Criminal Justice Section
Criminal Justice Magazine
Volume 18 Number 3
Patrice McFarlane is staff counsel to the Criminal Justice Section.
Annual Held in San Francisco
The 2003 ABA Annual Meeting was held Aug. 7–12, 2003, in San Francisco. The Section Council and committees met throughout the weekend. Both Criminal Justice Section House of Delegates resolutions (Report No. 101A—Collateral Sanctions, and Report No. 101B—Disproportionate Representation of Minority Youth in the Justice System) were approved. For more on Report 101A, contact Susan Hillenbrand at (800) 238–2667, ext. 1503. For more on Report 101B, call (800) 238–2667, ext. 1753. For information about the Annual Meeting, Council activities, committee meetings, or CLE, call the Section at (202) 662–1500 or go to email@example.com.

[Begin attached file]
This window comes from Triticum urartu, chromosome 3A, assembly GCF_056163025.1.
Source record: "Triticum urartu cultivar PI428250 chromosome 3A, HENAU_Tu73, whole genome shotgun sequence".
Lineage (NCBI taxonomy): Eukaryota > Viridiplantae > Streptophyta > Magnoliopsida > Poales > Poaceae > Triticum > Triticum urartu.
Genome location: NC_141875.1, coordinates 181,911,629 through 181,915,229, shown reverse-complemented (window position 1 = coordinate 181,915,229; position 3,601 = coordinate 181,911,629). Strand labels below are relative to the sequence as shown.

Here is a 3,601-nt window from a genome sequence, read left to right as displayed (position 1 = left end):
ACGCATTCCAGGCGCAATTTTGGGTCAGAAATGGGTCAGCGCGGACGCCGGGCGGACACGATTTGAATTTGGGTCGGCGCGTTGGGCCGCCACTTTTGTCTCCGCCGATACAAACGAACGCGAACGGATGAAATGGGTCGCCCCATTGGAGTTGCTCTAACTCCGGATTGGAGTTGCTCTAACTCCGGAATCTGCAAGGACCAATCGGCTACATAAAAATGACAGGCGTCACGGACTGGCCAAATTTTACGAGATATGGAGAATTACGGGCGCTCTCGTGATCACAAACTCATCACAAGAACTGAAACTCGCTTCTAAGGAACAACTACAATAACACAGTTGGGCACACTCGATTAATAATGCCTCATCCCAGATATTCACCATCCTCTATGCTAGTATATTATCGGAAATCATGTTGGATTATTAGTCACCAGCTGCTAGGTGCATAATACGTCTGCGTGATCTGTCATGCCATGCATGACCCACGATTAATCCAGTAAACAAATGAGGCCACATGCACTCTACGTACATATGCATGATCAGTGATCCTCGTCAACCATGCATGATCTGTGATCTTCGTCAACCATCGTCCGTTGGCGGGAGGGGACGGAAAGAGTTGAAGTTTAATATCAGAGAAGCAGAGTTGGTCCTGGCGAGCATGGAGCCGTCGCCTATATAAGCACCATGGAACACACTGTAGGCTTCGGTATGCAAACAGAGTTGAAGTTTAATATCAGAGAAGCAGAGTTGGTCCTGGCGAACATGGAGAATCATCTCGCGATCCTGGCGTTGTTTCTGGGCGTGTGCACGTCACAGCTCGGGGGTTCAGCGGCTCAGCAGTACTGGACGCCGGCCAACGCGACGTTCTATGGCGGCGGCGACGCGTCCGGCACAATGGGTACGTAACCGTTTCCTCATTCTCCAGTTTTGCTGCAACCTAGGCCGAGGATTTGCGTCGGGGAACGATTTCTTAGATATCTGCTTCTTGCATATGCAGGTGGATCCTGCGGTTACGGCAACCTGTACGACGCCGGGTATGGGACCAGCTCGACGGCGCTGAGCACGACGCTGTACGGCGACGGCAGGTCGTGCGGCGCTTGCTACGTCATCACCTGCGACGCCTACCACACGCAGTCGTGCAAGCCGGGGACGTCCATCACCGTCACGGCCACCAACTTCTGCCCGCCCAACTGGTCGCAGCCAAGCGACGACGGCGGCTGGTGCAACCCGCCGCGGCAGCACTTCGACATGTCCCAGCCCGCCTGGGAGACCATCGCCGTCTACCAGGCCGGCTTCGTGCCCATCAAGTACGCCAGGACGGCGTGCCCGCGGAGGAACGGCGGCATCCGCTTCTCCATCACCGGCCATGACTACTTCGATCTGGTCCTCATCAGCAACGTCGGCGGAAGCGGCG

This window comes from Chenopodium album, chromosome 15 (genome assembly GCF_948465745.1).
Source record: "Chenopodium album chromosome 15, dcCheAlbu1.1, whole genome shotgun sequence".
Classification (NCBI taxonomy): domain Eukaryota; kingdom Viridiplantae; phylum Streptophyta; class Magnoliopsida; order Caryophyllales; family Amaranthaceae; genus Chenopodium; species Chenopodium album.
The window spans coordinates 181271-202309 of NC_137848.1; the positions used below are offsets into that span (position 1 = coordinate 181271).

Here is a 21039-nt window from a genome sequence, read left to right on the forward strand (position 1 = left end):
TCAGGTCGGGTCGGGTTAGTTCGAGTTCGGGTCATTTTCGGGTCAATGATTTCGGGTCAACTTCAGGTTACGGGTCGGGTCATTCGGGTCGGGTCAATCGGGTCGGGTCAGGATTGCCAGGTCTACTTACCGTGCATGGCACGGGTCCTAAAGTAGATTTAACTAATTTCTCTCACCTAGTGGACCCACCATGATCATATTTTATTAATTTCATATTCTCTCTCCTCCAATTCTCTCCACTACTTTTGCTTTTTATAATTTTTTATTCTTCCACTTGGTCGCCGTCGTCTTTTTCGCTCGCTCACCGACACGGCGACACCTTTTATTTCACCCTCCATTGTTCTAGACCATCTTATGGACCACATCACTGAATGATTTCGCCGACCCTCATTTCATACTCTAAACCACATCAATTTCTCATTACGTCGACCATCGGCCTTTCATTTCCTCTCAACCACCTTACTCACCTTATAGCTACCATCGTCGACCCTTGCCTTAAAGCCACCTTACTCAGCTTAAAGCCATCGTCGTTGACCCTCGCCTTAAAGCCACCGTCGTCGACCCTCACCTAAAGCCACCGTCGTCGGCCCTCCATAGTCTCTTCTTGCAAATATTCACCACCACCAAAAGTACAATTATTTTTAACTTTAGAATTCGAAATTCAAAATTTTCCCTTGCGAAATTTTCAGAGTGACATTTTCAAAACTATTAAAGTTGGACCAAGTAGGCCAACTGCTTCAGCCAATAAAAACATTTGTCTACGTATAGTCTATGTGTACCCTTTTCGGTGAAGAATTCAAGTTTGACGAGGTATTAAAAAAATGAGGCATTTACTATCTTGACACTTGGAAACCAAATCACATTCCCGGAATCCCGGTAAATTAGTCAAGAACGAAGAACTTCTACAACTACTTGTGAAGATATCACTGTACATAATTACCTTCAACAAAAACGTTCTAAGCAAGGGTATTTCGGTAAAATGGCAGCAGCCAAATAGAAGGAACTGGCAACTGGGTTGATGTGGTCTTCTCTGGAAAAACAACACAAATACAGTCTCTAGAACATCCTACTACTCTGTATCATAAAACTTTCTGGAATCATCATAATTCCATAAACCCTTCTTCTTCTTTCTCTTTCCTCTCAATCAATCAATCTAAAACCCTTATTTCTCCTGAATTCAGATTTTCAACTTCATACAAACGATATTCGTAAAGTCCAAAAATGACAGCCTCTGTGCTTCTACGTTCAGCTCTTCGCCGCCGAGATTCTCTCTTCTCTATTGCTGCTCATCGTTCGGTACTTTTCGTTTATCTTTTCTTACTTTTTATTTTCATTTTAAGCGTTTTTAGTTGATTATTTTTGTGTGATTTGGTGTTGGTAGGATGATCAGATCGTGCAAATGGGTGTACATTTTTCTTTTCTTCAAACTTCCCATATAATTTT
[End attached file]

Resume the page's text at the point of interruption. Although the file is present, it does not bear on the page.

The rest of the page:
Kudos to Section Award Winners!
Minister of Justice Award: Cal Rerucha, district attorney of Laramie, Wyoming, (1986–2002), and David Schwendiman, an assistant U.S. attorney in Utah since 1987, received the Section’s Minister of Justice Award. The Section presents this award annually to a prosecutor who embodies the principle that a prosecutor’s obligation is to protect the innocent as well as convict the guilty. It is the only award granted through the American Bar Association specifically reserved for prosecutors. The awards were presented at the Section’s reception in San Francisco. Cal Rerucha was honored for work that included prosecuting the cases that resulted from the brutal 1999 slaying of college student Matthew Shepherd. Rerucha now holds a federally funded post prosecuting drug cases in Rock Springs, Wyoming. David Schwendiman served in the U.S. Navy Judge Advocate’s Corps before becoming an assistant U.S. state’s attorney, and has prosecuted a number of high-profile cases. He is also an adjunct law professor and heads several coordination task forces for the district of Utah.